And here are the details for each activity:
I asked one more follow up question: “What kind of dance?”
Obviously she was in a one word answer mood, but I love that being one on one with her allows me to ask lots of follow up questions to challenge her to think more about the books we are reading.
Over the past few weeks we have worked a lot on retelling the beginning middle and end of a story, so I thought it would be a good time to move on to sequencing the events in a longer story. I chose Goldilocks and the Three Dinosaurs by Mo Williems because I knew the story line would be familiar and a bit easier for her to sequence from beginning to end.
We started of course by reading the story. After reading I gave Madelynn 7 pictures from the story with simple sentences underneath. We read through them all together and then I prompted her to find what happened first, second, third, etc. She then glued them to her page in the correct order to retell the story.
Dinosaur Sand Tray:
Dino Egg Count and Color:
Dinosaur Spots Counting Book:
Dinosaur Egg Grab & Count:
This game was really easy to prep and fun to play. I printed numbered dino eggs, then folded them up and hid them in easter eggs. Madelynn chose an egg, identified the number, then counted out the correct number of dinosaur manipulatives.
Dinosaur Number Mats:
Salt dough is one of the only homemade play dough recipes I actually make because it’s super fast, easy and I always have the ingredients on hand. To make our salt dough I combine 4 cups flour and 1 cup salt in a bowl. Then I slowly add 1 1/2 cups of water. I start by mixing in a bowl with a spoon, then begin to hand knead the dough as it begins to form.
After the dough is ready I rolled small pieces out for Madelynn to use for fossil printing. She chose to make some side prints, and some dinosaur tracks as well. After she was finished we baked them in the oven at 325 degrees for about an hour until they were completely hard and dry throughout. (You may need to adjust the time depending on the thickness of your dough). After they cooled we made fossil rubbings by laying paper on top of each fossil and rubbing a crayon back and forth across the page.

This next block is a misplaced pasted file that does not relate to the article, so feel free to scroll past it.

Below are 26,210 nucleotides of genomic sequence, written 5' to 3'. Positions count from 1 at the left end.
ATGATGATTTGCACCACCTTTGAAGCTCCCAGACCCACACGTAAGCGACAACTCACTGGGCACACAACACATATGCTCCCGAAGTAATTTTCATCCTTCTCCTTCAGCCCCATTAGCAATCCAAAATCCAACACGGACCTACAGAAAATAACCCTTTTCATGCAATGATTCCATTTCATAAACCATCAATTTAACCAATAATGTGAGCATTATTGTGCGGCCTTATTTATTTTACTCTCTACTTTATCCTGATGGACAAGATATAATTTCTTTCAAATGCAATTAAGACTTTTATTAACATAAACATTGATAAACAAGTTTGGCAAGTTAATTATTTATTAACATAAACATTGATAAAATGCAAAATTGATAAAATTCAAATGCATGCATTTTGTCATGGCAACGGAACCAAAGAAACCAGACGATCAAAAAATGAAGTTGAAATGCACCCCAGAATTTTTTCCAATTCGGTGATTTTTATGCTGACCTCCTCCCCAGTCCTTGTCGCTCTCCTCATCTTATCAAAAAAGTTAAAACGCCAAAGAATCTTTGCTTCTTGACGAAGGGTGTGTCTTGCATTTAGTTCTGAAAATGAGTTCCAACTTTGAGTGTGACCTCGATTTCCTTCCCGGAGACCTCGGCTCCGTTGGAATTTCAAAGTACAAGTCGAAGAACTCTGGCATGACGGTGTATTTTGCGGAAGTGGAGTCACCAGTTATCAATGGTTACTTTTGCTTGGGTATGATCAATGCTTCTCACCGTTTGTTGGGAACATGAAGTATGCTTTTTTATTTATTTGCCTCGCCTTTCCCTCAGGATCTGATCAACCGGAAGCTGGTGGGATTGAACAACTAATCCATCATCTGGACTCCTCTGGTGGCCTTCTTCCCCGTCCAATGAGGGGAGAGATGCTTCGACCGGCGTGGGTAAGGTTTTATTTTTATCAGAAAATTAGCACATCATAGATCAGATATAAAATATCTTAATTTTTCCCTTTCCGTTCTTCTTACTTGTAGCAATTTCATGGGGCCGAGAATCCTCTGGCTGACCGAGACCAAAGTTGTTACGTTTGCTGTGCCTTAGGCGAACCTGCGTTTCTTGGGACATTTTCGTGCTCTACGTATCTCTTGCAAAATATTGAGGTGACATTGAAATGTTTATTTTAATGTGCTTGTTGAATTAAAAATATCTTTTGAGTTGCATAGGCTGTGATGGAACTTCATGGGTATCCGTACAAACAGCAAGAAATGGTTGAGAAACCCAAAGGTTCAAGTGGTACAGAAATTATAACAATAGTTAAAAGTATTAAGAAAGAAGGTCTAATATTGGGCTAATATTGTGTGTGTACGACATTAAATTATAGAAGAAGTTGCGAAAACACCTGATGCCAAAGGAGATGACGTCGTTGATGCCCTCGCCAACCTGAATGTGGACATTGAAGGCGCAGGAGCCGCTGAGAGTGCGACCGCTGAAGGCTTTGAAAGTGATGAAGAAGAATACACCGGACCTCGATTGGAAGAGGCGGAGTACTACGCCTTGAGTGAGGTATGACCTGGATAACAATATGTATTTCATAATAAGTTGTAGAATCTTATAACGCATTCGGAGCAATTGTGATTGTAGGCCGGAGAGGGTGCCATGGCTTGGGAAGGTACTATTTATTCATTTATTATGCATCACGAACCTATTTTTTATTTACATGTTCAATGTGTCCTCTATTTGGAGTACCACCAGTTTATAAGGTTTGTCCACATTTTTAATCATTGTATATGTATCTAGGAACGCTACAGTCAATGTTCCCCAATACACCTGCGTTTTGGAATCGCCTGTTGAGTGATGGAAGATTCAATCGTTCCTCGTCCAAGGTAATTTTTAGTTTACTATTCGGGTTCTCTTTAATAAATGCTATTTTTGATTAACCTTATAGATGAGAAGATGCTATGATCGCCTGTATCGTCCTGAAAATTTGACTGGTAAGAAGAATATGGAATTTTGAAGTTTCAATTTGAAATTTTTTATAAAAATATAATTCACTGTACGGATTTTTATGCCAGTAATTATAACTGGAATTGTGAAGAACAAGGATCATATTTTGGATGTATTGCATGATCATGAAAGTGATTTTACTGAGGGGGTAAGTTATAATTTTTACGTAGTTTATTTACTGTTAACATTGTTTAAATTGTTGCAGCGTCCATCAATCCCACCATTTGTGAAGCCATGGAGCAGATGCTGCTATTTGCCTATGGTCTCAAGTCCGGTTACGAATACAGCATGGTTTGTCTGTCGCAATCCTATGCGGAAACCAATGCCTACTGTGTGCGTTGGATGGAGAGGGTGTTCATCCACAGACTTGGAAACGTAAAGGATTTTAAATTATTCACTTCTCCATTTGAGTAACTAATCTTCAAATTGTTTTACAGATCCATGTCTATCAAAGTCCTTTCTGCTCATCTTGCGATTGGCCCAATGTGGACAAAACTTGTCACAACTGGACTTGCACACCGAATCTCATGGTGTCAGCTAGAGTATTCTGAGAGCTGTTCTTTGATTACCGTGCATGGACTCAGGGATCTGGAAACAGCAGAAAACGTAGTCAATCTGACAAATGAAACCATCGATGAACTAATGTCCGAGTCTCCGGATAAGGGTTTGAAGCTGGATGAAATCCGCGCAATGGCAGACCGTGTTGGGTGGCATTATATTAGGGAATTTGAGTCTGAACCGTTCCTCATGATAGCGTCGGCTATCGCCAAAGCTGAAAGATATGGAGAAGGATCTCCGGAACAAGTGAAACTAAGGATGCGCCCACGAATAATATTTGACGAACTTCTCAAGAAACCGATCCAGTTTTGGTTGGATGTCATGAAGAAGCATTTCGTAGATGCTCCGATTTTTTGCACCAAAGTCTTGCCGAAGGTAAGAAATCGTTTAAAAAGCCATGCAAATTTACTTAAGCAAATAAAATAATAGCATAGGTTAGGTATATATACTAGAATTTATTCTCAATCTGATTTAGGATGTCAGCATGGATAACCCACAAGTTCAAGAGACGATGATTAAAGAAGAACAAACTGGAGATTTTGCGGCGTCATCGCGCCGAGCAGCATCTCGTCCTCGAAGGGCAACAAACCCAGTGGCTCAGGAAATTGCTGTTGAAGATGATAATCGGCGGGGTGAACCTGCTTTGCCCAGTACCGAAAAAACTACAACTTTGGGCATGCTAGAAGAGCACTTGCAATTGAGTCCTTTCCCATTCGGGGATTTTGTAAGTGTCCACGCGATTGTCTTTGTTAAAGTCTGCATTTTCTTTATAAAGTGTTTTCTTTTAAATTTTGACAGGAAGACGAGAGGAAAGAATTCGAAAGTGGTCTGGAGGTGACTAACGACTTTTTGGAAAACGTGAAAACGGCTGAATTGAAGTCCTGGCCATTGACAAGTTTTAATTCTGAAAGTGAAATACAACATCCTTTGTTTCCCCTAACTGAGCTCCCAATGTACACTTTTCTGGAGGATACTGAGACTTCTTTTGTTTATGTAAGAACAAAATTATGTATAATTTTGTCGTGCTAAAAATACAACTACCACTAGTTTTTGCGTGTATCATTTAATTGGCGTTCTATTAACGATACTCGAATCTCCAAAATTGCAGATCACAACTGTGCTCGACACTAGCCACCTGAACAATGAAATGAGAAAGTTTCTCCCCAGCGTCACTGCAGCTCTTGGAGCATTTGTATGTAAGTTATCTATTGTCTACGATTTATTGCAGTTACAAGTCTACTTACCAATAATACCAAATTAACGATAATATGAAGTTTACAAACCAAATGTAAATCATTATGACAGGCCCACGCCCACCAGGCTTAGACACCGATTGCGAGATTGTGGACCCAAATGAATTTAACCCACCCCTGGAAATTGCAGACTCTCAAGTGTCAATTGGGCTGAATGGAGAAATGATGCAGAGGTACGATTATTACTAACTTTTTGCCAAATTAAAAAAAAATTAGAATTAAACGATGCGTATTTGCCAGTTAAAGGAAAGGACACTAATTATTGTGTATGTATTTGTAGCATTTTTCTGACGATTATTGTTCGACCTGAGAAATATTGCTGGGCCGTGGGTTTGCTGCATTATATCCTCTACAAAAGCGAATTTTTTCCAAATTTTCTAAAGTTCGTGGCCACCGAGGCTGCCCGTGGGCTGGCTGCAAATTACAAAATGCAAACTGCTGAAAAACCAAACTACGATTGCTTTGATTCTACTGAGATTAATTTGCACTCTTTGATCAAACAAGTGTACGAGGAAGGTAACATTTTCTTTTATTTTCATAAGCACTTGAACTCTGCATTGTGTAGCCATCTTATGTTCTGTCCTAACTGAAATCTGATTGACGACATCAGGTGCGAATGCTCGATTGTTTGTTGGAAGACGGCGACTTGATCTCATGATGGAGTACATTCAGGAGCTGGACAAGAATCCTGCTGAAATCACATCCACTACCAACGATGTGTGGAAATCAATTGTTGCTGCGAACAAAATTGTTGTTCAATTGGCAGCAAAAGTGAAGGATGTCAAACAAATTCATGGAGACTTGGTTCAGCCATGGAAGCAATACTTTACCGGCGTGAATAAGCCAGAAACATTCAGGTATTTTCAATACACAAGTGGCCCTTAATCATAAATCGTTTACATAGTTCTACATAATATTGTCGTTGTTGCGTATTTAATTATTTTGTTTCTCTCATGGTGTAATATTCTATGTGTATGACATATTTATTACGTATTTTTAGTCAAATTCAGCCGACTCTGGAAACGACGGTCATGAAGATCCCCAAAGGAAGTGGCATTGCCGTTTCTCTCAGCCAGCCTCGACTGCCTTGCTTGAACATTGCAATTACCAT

I knew I wanted to find a way for Madelynn to play and learn about being a paleontologist for this theme. However, I bought a dino dig kit from the target dollar section before and it was so hard for Madelynn to chip away at, that I basically ended up having to break apart the entire thing for her since she was getting so frustrated. I mean it was even pretty hard for me to break up, so I’m not sure who those things are really made for.
I decided I would make my own softer version of these dino eggs by making a baking soda version. I poured a few cups of baking soda in a large bowl, then added water very slowly so that the baking soda was JUST wet enough to mold without getting mushy. (The drier you can keep it the better, because it will dry out faster later) I added a few drops of food coloring to the mix before adding the dinosaurs.
Next, I molded a small amount in my hand then pressed a dino skeleton into it and added more baking soda on top. I formed it into an egg shape then set it on a tray to dry. I made a bunch of them then let them dry overnight. Madelynn used a hammer and screwdriver as a chisel to break up each egg and it was SOOO much easier than the store bought version.
You could also add in a few eye droppers with vinegar for more fun. Since the eggs are made of baking soda they will fizz and bubble as they break apart.
For this craft we made a bit of a mixed media collage. First, Madelynn painted cardboard semi circles with tempera paint for dinosaur bodies. We let those dry for a bit, then she glued each one onto a piece of cardstock. Then, Madelynn used colored pasta shapes to create long necks, tails, legs, spikes, and more.
Or you can grab our entire year of themes and plans here: